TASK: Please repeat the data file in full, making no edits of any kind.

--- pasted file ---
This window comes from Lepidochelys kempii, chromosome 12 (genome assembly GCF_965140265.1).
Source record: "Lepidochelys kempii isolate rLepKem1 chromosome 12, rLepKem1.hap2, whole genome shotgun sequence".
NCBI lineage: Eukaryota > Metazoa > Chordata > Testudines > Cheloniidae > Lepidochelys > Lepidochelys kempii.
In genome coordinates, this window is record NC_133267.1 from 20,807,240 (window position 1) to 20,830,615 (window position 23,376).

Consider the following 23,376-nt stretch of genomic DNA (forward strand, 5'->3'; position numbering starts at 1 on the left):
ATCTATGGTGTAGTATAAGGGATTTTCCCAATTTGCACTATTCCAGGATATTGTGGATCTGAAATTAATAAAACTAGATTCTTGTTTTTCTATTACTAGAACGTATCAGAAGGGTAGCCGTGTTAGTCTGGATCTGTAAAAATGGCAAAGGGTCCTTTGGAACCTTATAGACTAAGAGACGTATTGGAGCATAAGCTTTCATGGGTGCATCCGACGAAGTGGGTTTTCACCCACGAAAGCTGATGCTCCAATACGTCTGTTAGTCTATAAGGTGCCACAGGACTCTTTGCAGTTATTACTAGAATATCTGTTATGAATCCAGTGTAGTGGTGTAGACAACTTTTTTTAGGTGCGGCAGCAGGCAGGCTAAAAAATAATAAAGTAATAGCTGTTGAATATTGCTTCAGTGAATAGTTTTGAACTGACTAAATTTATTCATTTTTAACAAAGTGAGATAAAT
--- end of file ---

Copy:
This window comes from Lepidochelys kempii, chromosome 12 (genome assembly GCF_965140265.1).
Source record: "Lepidochelys kempii isolate rLepKem1 chromosome 12, rLepKem1.hap2, whole genome shotgun sequence".
NCBI lineage: Eukaryota > Metazoa > Chordata > Testudines > Cheloniidae > Lepidochelys > Lepidochelys kempii.
In genome coordinates, this window is record NC_133267.1 from 20,807,240 (window position 1) to 20,830,615 (window position 23,376).

Consider the following 23,376-nt stretch of genomic DNA (forward strand, 5'->3'; position numbering starts at 1 on the left):
ATCTATGGTGTAGTATAAGGGATTTTCCCAATTTGCACTATTCCAGGATATTGTGGATCTGAAATTAATAAAACTAGATTCTTGTTTTTCTATTACTAGAACGTATCAGAAGGGTAGCCGTGTTAGTCTGGATCTGTAAAAATGGCAAAGGGTCCTTTGGAACCTTATAGACTAAGAGACGTATTGGAGCATAAGCTTTCATGGGTGCATCCGACGAAGTGGGTTTTCACCCACGAAAGCTGATGCTCCAATACGTCTGTTAGTCTATAAGGTGCCACAGGACTCTTTGCAGTTATTACTAGAATATCTGTTATGAATCCAGTGTAGTGGTGTAGACAACTTTTTTTAGGTGCGGCAGCAGGCAGGCTAAAAAATAATAAAGTAATAGCTGTTGAATATTGCTTCAGTGAATAGTTTTGAACTGACTAAATTTATTCATTTTTAACAAAGTGAGATAAAT